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NCA’s ‘Invisible People’ exhibition launches

A touring photographic exhibition which portrays the signs of slavery and exploitation has been launched in London.

Entitled ‘Invisible People’, the exhibition will tour the country as part of the National Crime Agency’s campaign to raise awareness of modern slavery and human trafficking.

Slavery was abolished in the UK in 1807 yet more than 200 years on it still exists. Modern slavery is a crime which seeks out the most vulnerable men, women and children and abuses them for criminal profit.

Exploitation is in our communities. Sometimes it is right before our eyes and yet we don’t really see it.

The NCA has teamed up with photographers including multiple award winner Rory Carnegie and human rights charity the Helen Bamber Foundation to recreate the lives of Invisible People and expose the reality of modern slavery.

The exhibition comprises a series of large, freestanding cubes displaying images capturing snapshots of life in modern slavery - in agriculture, construction, maritime, cannabis farming and food processing, child trafficking for sexual exploitation and forced prostitution.

Each image comes with written commentary describing what the viewer is seeing, and information about signs which may indicate someone is a victim.

The free exhibition is on view at London’s Kia Oval on Friday 5 January. It will then start a nationwide tour through January, February and March, visiting public spaces in cities around the UK, including Manchester, Glasgow, Cardiff and Belfast.

Photographer Rory Carnegie said:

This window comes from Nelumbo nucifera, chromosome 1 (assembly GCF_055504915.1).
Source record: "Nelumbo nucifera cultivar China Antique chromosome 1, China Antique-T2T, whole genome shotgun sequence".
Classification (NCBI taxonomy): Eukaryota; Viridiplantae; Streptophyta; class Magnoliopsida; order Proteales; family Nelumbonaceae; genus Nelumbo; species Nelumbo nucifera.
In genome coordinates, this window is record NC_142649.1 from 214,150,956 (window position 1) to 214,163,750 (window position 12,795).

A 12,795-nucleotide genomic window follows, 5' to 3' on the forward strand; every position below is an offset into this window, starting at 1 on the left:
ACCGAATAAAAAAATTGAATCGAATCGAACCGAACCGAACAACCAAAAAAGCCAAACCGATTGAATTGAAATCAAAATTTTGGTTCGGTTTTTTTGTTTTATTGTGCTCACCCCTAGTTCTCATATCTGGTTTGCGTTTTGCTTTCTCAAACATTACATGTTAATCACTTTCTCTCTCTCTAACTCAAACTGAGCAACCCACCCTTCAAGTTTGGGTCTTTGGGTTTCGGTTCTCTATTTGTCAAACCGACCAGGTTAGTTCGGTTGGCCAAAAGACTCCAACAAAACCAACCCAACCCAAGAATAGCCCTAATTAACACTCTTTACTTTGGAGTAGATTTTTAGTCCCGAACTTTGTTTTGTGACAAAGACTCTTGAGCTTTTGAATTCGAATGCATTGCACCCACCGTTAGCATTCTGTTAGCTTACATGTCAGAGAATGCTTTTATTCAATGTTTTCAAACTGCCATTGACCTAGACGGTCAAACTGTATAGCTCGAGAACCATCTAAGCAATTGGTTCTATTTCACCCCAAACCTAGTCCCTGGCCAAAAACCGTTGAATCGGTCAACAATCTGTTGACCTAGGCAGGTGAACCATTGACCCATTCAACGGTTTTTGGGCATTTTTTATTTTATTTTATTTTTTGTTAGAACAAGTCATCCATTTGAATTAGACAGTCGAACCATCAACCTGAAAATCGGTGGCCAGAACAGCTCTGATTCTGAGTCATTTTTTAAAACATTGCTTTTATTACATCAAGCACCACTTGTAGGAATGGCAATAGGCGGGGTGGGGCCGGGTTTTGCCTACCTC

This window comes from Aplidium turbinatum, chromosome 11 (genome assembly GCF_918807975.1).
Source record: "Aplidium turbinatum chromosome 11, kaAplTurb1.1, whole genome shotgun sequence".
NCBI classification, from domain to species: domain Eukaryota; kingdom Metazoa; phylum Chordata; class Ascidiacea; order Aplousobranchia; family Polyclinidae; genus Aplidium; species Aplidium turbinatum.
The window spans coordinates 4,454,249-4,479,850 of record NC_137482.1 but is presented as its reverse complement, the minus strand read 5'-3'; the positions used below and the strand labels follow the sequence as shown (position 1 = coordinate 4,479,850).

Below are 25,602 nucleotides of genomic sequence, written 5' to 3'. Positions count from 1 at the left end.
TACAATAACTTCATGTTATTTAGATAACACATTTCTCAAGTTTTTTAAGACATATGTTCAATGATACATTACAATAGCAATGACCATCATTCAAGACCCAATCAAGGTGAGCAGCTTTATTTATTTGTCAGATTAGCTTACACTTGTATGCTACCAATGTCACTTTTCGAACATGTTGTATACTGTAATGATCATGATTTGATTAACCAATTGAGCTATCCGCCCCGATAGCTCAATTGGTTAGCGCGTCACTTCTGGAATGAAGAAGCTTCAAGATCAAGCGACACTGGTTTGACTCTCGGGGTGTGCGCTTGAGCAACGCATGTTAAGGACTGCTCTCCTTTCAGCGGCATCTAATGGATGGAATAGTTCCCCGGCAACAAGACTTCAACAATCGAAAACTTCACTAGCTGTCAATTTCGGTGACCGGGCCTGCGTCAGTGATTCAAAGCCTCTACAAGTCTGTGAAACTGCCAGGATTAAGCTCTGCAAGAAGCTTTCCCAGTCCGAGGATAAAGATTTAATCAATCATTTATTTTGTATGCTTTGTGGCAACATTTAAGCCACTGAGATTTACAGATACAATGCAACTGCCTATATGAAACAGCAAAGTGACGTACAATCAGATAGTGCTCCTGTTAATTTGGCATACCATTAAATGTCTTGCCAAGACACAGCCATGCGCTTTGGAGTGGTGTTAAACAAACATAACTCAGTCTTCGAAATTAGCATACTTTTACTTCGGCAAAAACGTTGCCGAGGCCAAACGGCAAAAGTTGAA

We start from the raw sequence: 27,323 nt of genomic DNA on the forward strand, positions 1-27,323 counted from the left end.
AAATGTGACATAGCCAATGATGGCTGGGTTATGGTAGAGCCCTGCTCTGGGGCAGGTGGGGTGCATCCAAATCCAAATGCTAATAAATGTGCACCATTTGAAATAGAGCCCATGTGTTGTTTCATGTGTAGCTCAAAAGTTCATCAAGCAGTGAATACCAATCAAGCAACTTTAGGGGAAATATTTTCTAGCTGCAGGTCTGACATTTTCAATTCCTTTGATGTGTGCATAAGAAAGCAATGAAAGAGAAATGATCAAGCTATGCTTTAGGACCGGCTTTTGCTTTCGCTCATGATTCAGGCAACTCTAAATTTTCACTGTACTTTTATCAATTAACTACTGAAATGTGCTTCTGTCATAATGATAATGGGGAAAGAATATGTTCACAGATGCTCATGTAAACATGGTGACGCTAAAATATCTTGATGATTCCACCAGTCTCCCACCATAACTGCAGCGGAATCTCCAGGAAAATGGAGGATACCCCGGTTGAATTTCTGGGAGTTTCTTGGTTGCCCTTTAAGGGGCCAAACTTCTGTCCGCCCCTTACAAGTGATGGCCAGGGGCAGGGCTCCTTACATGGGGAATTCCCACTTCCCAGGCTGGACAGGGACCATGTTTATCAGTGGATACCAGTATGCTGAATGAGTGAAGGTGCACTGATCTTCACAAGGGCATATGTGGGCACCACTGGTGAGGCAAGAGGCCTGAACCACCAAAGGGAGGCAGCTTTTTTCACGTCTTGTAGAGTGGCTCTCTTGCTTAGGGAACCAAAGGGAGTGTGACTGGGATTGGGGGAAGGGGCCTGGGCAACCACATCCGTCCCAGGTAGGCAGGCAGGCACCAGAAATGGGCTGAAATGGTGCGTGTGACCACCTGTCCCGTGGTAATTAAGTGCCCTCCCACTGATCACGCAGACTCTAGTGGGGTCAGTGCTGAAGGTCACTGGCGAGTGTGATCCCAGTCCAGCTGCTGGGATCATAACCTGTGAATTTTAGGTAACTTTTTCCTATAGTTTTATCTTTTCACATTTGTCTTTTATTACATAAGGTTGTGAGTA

“Several years ago I  worked on an extended project with young refugees, all without parents, helping them to take photographs and to visualise their feelings.

“When I was approached for this exhibition, it seemed like a natural extension of that work.

“What I found initially so complicated was how to visually define and illustrate certain aspects of Modern Slavery. For example, when one sees a picture of a young man or woman picking fruit or working in the fields, they will appear to the viewer exactly that, and not necessarily a victim of modern slavery.

“That image in itself does not explain the disgusting living conditions, the absence of pay and the other iniquitous and evil aspects of modern slavery. These victims might not be living in chains, but they are living amongst us.” 

Will Kerr, Director of Vulnerabilities for the NCA said:

“This exhibition aims to show that, while victims are sometimes hidden away, they are often working in plain sight.

“Look out for people who are often withdrawn, scared or unwilling to interact. They may be showing signs of mistreatment and ill health or living in over-crowded, cramped and dirty accommodation.

“Trust your instincts, and when you think something doesn’t look right speak out.”

Anyone with suspicions should call their local police on 101 or the Modern Slavery Helpline 08000 121 700.

Chief Constable Shaun Sawyer, national policing lead for modern slavery, said:

“The inhumanity demonstrated by offenders of this crime is far greater than I have seen in my entire career tackling organised crime and terrorism. The human cost in stolen lives and stolen futures is high. 

“Modern slavery is an incredibly complex crime to unravel and it is vital that we increase the eyes and ears capable of recognising the signs of symptoms.  This visual impact of this exhibition will provide a powerful illustration of modern slavery, which I am sure will assist in raising awareness of this abhorrent crime and lead to increased reporting.”

Rachel Witkin, Head of Counter-Trafficking for the Helen Bamber Foundation said:

“At the Helen Bamber Foundation we assist, support and protect hundreds of ‘invisible people’ who have suffered modern slavery to rebuild their lives and sustain recovery.   

“It is easy to overlook this growing crime.  We need to ask ourselves, is the person who is giving us a manicure, serving a meal or washing our car being abused?  Invisible People compels us to confront the issue of modern slavery in our society, and our own responsibility to act. 

“We find that when victims are given appropriate care they can find the courage to speak out against their traffickers.”

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